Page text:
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Constant Variables?

  1. Sep 14, 2008 #1
    Once I was in my calculus class and I had to demonstrate an optimization problem on the board. It was finding the maximum area of a triangle inside a circle with radius r. When I got to the part where I had to differentiate, I said something along the lines of, "the derivative of r*t with respect to t is r, because r is a constant." But when I think about it, r is not a constant, because it is a variable!

    So now I am really confused about whether something is a constant or not. Am I correct in saying that r is a constant?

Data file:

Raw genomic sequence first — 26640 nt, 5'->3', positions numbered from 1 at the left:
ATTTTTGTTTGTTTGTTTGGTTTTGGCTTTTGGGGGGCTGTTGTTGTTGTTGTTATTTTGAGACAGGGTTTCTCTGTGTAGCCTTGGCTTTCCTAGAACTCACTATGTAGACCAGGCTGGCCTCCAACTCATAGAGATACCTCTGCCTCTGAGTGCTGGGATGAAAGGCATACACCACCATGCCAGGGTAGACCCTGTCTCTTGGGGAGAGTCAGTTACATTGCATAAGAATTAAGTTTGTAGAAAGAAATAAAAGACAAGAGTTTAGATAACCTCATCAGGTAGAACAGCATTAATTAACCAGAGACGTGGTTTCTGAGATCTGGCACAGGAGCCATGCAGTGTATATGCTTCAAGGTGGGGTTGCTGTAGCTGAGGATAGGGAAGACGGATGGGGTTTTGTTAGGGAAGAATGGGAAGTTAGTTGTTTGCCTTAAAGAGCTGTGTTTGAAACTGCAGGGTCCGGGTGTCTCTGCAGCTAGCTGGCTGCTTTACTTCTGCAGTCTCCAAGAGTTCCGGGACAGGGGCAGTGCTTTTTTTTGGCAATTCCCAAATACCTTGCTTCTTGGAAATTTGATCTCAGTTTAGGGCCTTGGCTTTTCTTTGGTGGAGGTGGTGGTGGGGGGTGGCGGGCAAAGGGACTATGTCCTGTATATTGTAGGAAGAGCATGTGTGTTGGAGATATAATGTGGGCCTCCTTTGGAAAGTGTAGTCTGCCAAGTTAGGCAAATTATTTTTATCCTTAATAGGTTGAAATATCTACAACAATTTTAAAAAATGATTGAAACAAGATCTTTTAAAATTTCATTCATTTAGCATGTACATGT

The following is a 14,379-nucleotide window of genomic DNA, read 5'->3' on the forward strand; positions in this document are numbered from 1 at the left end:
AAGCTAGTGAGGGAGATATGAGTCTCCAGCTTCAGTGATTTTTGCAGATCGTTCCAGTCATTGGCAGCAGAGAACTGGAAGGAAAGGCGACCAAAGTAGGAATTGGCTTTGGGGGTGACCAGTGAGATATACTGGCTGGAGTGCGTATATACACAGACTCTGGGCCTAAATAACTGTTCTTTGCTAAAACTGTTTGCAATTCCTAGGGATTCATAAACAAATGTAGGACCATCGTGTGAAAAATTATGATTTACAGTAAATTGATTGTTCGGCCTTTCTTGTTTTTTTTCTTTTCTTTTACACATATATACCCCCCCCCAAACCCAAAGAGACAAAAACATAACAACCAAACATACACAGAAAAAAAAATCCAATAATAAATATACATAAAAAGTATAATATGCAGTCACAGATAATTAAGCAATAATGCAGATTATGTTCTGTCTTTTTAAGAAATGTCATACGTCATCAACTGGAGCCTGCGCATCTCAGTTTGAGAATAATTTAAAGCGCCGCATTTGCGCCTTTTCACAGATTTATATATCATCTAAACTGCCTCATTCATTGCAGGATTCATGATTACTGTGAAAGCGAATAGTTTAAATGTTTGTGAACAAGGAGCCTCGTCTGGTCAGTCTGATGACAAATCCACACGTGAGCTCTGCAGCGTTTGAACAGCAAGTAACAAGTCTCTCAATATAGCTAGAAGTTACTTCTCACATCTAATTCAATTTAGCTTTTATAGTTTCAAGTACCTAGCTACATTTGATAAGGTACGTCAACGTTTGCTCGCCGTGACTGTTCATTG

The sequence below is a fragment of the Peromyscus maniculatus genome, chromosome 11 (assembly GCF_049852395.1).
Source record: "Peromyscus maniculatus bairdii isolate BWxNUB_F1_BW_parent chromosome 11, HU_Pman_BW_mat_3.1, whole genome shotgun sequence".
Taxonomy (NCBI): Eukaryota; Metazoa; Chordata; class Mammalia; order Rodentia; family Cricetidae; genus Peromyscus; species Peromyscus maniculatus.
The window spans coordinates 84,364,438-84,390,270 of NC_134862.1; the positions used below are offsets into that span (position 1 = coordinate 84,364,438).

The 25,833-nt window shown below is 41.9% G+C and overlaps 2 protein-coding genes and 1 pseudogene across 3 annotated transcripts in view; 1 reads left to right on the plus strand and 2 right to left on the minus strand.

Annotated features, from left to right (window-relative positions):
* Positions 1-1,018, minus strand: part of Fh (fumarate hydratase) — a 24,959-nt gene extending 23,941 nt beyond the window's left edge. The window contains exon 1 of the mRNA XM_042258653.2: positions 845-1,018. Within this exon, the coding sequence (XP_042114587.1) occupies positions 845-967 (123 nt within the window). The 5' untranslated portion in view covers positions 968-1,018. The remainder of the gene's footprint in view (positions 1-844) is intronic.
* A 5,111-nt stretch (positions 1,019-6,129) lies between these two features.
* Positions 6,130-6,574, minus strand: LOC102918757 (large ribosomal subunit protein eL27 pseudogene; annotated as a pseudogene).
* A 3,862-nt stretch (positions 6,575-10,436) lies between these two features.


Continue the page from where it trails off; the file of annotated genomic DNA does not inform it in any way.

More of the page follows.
(Sorry if this is in the wrong forum. Even though I used an example from calculus, I'm not sure if this is entirely a calculus topic so I put it in the general section.)
  2. jcsd
  3. Sep 14, 2008 #2


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    probably, it would be better to say "the derivative of f(t) = rt with respect to t is r, because r is not a function of t."

    if r is not a function of t, it may as well be constant (as far as variations of t are concerned).
  4. Sep 14, 2008 #3


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    Science Advisor

    azure, I had the very same misconception before. When you differentiate something with respect to any variable, other variables is seen as constants, as these does not depend on the variable you are differentiating with respect to.
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